Doctors, please wash your hands every time you check another Patient.
Our doctors in India care very little about ‘hand hygiene’ in their hospitals. In government hospitals this seems to be a remote concept, although the proper facilities – gloves, water and trained staff – are available.
One key factor and a main cause of the superbug crisis is the failure of medical staff to wash their hands and their gloves between patient checks. Most senior doctors in Ahmedabad, Rajkot and Kutch demonstrate a very low level of hand-hygiene awareness.
I have personally observed the harrowing case of a poor farmer in Kutch who had to have his MRSA- infected leg amputated after the compounder and the nurses on duty had overruled basic hand-hygiene procedures.
Senior doctors and surgeons should insist that each member of staff always washes her or his hands properly between treating patients. Such instructions are rare in most of the hospitals in Kutch and I have never seen them given during several visits to a number of hospitals in the area. Perhaps these procedures no longer form part of common practice or the staff concerned has received no warnings or instructions from government health officials.
It is high time that the patients or their carers demand that doctors, nurses and the compounders wash their hands before touching them. It is very important. Furthermore medical staff and the public should use different hand-rubs, which will surely help to reduce the number of infections.
Otherwise the chances are that a patient going for a routine operation could end up losing a leg or another limb due to an infection for which they are not responsible.
In some hospitals I have seen cleaners mopping lavatories and then coming to the patient’s room to change the sheets and pillow-cases without ever washing their hands. I have seen cleaners using the same mop- pad and water in a number of patients’ rooms without bothering to change the water or to clean or replace the pad. What sort of hygiene is this? Could my senior doctors running those hospitals on good income give me the answer? This is merely carelessness that affects the health of the patients at large.
Improving hand hygiene is more important than cleaning the wards or the rooms.
During my recent visit to London Hospitals, I have noticed that the Department of Health lays great emphasis on hand hygiene procedures, and this has significantly reduced infection rates and saved several lives. I have observed nurses on a paediatric ward washing their hands around four times in an hour while I was amazed to see the nurses in the ICU washing their hand nearly every five to ten minutes.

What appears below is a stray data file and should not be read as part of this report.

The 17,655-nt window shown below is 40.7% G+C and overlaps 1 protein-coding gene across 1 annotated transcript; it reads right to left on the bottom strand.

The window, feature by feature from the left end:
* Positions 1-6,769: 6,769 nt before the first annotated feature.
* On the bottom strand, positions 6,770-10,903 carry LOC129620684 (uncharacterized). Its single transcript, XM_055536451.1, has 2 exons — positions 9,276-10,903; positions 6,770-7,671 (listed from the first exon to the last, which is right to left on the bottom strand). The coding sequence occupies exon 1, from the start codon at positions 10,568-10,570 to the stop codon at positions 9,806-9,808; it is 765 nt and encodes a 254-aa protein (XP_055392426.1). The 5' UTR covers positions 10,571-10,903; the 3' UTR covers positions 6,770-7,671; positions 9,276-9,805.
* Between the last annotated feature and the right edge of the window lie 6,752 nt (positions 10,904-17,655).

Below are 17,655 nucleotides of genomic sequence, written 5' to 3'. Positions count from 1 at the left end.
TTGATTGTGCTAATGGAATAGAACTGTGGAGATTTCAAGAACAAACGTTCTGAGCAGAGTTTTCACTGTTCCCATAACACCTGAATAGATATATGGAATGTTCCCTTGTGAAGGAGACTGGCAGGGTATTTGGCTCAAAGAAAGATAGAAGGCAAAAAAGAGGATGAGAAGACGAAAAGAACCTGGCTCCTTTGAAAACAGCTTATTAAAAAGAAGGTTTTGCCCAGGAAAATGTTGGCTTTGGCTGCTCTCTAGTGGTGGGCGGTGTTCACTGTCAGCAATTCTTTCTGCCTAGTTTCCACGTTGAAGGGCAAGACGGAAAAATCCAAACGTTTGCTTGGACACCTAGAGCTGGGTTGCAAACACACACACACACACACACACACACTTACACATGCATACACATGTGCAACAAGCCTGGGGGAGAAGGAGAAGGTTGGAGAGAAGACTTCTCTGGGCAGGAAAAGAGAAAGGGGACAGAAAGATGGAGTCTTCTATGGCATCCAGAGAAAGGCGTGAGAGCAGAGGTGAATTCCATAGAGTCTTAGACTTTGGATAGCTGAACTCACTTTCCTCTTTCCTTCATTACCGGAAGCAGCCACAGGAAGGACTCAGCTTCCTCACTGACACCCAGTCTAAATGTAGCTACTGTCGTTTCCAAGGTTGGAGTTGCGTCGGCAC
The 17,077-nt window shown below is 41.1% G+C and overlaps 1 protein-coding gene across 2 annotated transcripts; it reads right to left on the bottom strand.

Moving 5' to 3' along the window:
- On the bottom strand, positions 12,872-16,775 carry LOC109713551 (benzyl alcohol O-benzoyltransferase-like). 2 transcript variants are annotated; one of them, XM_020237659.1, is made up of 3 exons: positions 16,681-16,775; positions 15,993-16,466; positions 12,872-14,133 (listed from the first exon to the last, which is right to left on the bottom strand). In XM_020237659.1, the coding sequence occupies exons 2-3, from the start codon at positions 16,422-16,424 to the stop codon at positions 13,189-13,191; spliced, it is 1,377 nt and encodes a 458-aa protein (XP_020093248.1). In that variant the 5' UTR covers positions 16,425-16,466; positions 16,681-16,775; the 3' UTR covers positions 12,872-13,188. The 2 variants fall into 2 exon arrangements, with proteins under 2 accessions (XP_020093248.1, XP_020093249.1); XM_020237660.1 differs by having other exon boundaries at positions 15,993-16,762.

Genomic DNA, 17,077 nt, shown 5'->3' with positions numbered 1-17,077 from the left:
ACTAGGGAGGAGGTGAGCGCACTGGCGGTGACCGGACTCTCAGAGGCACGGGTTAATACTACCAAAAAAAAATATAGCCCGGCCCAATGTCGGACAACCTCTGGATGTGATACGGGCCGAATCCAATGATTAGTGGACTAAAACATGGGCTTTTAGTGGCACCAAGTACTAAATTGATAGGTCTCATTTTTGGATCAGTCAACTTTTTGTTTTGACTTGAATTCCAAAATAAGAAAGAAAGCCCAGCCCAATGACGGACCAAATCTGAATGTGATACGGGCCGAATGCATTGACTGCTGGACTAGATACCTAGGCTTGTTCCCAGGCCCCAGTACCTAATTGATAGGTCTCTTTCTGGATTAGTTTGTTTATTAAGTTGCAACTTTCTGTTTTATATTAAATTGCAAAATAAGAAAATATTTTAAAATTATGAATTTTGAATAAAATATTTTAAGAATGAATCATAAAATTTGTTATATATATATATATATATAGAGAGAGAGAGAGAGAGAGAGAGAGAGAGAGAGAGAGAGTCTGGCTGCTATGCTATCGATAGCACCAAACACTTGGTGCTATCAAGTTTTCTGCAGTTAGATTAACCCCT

But when I am in local hospitals in India and try to talk with doctors, nurses and compounders, they think I must be joking or just exclaim “That is London . . . We can’t do that in India as we can’t afford to do that, we don’t have that much time and finally, “We are not paid like those people in London” That is how it is.
It is the medical staff of the hospitals in Gujerat and especially Kutch who are the doctors in the absence of the qualified medical practitioner and carry out all the treatments with the patient except diagnosis. The compounders of some doctors try to behave as if they are the main doctors in charge and know everything.
Most of the patients in such hospitals are elderly or poor who are unable to challenge such medical staff.
Doctors while being awarded their Degree take the Hippocratic Oath not to harm patients in any way. Yet by not maintaining hand hygiene in their hospitals, they are surely harming patients.
The hundreds of healthcare-associated infections every year cause 10% of deaths and nearly 25% of the problems with side effects.
The Health Department of Gujerat should consider carefully the status of hospitals. For example those awarded a higher grade should have properly trained staff and ensure that all hygiene procedures are carried out without exception. Hospitals should be given a new notice on ‘Hand-wash Hygiene’ and ensure it is distributed, understood and acted upon.
Toilets and basins should be cleaned regularly, while rooms and the corridors must be kept free of infection. The surmounting of the hospital should be always clean. We should not take chances with the health of human beings on whom the said doctors survive.
We have no objection of doctors making lot of money in their profession but we do have objections in doctors overlooking or at some extend avoiding maintenance of cleanliness in their hospitals. We have nothing against their assistants and the other employed persons but we ask for the trained staff that could look after the cleanliness of the hospital properly and serve the patients properly.